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Long-delayed Ukraine aid clears US Congress, awaits Biden signature

Biden promised Ukrainian President Volodymyr Zelensky that Kyiv could expect the assistance to arrive 'quickly' after the Senate passes it
Biden promised Ukrainian President Volodymyr Zelensky that Kyiv could expect the assistance to arrive 'quickly' after the Senate passes it - Copyright AFP Mandel NGAN
Biden promised Ukrainian President Volodymyr Zelensky that Kyiv could expect the assistance to arrive 'quickly' after the Senate passes it - Copyright AFP Mandel NGAN

The US Senate approved a $61 billion aid package for Ukraine late Tuesday that had been stalled for months in Congress, with President Joe Biden vowing fresh supplies to be delivered swiftly to the warzone as Russia makes battlefield gains.

The package of legislation also contains text that would ban TikTok in the United States if the popular social media app does not soon cut ties with its Chinese parent company.

Days after the Republican-led House of Representatives cleared the aid, part of a massive $95 billion in assistance to allies including Israel and Taiwan — the Democratic-controlled Senate followed suit, passing the broader package with bipartisan support on a 79-18 vote.

Passage of the bill, which also provides much-needed humanitarian assistance to Gaza, Sudan and Haiti, comes after months of acrimonious debate among lawmakers over how or even whether to help Ukraine defend itself.

The package now goes to Biden, who frames it as a vital bulwark against Russian aggression and has told Ukrainian President Volodymyr Zelensky he would sign it into law.

“Finally, finally, finally, tonight after more than six months of hard work, and many twists and turns in the road, America sends a message to the entire world: we will not turn our back on you,” top Senate Democrat Chuck Schumer said ahead of the vote.

His Republican counterpart, Mitch McConnell, hailed the vote as “an extremely important day in the history of our country and of the free world.”

The Ukraine measure also allows Biden to confiscate and sell Russian assets and provide the money to Kyiv to finance reconstruction, a move that has been embraced by other G7 nations.

The bills are the product of months of Capitol Hill wrangling, pressure from US allies and repeated pleas for assistance from Zelensky.

The United States has been the chief military backer of Ukraine in its war against Russia, but Congress had not approved large-scale funding for its ally for nearly a year and a half.

A largely similar aid package passed the Senate in February, but had been stalled in the House while Republican Speaker Mike Johnson — heeding calls from Donald Trump and his hardline allies — demanded concessions from Biden on immigration and other domestic issues, before a sudden recent reversal.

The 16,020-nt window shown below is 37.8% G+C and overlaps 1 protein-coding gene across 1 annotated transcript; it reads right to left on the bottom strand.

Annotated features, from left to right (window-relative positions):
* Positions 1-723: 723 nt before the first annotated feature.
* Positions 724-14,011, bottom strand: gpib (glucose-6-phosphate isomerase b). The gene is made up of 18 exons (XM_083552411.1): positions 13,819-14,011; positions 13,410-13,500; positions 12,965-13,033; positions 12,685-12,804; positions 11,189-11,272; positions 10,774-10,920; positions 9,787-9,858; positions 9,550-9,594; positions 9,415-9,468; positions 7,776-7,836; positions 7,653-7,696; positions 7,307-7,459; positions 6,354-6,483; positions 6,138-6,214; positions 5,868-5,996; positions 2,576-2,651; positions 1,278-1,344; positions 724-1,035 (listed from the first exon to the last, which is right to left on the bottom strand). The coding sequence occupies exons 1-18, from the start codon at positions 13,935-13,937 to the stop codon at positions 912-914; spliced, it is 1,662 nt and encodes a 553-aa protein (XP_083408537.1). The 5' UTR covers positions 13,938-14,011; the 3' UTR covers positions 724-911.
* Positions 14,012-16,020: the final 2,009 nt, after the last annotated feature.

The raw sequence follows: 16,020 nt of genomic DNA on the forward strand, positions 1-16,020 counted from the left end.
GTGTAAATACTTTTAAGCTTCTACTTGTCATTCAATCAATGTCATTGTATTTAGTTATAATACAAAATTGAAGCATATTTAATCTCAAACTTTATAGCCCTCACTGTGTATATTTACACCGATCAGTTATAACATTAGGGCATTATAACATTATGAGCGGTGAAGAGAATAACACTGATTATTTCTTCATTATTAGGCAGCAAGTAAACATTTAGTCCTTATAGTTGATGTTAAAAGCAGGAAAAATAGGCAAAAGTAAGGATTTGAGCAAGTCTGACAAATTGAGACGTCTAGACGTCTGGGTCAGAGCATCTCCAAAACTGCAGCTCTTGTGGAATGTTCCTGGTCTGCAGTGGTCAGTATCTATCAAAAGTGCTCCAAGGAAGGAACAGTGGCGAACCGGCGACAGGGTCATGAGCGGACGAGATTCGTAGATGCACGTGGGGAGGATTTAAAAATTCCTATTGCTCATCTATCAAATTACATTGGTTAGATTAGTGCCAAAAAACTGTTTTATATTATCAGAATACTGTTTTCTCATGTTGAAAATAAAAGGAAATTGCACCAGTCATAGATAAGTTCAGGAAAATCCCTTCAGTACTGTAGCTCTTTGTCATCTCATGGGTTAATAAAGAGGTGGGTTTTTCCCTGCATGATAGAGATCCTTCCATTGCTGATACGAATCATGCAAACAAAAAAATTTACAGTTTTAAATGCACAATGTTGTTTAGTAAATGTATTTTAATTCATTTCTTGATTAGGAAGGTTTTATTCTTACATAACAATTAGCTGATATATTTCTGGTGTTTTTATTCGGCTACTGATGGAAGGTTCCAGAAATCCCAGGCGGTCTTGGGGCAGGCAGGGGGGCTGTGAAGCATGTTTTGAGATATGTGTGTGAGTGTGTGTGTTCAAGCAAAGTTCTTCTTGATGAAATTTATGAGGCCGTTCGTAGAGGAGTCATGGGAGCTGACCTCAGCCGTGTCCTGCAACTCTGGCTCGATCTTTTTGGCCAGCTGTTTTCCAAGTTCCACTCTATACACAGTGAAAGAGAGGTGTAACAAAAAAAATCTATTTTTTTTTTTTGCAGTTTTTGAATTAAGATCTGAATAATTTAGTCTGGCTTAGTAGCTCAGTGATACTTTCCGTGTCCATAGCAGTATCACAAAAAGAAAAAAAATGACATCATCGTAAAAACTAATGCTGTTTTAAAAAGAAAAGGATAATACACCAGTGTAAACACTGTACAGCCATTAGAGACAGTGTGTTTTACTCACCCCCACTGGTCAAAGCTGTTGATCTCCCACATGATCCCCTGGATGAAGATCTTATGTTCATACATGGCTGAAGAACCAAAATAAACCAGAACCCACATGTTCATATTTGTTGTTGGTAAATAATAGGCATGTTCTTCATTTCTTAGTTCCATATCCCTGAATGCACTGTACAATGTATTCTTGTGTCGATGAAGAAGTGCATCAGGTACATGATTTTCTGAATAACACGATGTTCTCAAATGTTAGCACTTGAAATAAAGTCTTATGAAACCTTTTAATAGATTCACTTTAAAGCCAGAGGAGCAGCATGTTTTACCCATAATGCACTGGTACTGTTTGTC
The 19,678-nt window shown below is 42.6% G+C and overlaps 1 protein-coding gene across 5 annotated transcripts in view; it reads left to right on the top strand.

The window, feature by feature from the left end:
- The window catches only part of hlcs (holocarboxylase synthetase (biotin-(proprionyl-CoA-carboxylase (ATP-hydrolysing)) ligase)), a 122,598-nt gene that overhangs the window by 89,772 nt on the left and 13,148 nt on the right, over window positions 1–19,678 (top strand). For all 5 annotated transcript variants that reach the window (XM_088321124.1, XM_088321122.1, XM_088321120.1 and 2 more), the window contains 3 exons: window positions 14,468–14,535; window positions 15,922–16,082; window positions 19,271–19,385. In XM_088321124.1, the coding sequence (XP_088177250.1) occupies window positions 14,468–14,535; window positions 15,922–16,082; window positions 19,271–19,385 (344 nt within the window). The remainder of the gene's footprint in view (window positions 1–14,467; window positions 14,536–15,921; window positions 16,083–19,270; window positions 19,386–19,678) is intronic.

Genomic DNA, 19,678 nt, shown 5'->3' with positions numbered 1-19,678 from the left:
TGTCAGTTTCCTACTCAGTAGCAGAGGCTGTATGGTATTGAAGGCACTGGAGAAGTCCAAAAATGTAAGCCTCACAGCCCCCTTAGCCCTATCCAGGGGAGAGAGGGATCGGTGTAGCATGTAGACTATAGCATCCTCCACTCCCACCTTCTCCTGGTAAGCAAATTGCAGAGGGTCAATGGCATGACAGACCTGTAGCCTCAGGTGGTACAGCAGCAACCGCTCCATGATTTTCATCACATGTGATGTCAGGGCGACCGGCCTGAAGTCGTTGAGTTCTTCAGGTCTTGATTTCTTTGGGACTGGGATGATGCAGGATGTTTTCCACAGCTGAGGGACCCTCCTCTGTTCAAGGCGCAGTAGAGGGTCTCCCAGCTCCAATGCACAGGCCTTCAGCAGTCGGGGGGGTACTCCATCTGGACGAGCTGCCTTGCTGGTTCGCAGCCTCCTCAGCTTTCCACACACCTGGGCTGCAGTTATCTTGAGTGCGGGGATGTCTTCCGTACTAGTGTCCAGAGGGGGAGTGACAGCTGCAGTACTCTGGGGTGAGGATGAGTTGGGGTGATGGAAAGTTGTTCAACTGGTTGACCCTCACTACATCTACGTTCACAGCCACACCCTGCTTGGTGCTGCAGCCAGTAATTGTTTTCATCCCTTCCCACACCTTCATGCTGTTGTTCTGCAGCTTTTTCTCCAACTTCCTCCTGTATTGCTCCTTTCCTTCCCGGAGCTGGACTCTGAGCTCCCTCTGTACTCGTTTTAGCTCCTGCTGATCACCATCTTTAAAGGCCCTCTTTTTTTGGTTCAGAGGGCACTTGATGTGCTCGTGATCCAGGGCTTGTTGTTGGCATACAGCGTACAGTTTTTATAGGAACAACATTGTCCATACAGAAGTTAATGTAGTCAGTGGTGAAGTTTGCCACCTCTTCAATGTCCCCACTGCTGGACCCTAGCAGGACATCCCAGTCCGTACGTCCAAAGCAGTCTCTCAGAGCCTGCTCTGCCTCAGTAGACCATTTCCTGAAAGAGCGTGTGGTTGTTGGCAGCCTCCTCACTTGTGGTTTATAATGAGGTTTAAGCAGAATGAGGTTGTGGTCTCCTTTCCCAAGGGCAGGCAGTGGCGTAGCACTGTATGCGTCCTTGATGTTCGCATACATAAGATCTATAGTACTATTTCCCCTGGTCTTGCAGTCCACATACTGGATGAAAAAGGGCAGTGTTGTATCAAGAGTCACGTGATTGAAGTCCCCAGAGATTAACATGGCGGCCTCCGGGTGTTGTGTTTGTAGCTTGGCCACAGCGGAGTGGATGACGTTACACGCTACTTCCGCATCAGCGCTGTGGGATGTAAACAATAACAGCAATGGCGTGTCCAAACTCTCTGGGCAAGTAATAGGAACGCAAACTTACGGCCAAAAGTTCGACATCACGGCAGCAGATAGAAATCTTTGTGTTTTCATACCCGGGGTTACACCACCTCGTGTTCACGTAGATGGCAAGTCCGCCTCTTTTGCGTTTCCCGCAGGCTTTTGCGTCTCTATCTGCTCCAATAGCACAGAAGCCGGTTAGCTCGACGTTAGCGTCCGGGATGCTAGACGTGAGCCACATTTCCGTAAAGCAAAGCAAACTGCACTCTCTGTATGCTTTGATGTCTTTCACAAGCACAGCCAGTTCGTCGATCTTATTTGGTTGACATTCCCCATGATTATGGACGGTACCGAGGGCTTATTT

The financing of the war has become a point of contention ahead of a presidential election in November that is expected to pit Biden against Trump once again.

– TikTok targeted –

The bill also takes aim at TikTok. It would force the platform to divest from its Chinese parent company ByteDance or face a nationwide ban in the United States, where it has around 170 million users.

Western officials have voiced alarm over the popularity of TikTok with young people, alleging it is subservient to Beijing and a conduit to spread propaganda and gather personal data — claims denied by the company.

TikTok and supporters have decried the prospective ban, warning it would trample free speech rights.

In addition to money for Ukraine, the package earmarks $13 billion for Israel, which is locked in a war with Hamas; more than $9 billion for humanitarian assistance in Gaza and elsewhere; and $8 billion in military support for Taiwan as it faces down China.

A Pentagon spokesperson told reporters Tuesday it could deliver fresh aid to Ukraine “within days.”

Ukraine’s military is facing a severe shortage of weapons and new recruits as Moscow exerts constant pressure from the east.

And frontline circumstances are expected to worsen in the coming weeks, with Ukrainian intelligence head Kyrylo Budanov predicting a “rather difficult situation” beginning mid-May.

The debate over Ukraine assistance has highlighted wide divisions between Democrats and Republicans in Congress — but it has also revealed deep fissures within the conservative movement ahead of a likely Biden-Trump showdown in November.

While some hardline Republicans have been wary of sending funds overseas, Biden and the Democrats frame Ukraine aid as an investment in US security against Russian aggression.

Written By

With 2,400 staff representing 100 different nationalities, AFP covers the world as a leading global news agency. AFP provides fast, comprehensive and verified coverage of the issues affecting our daily lives.

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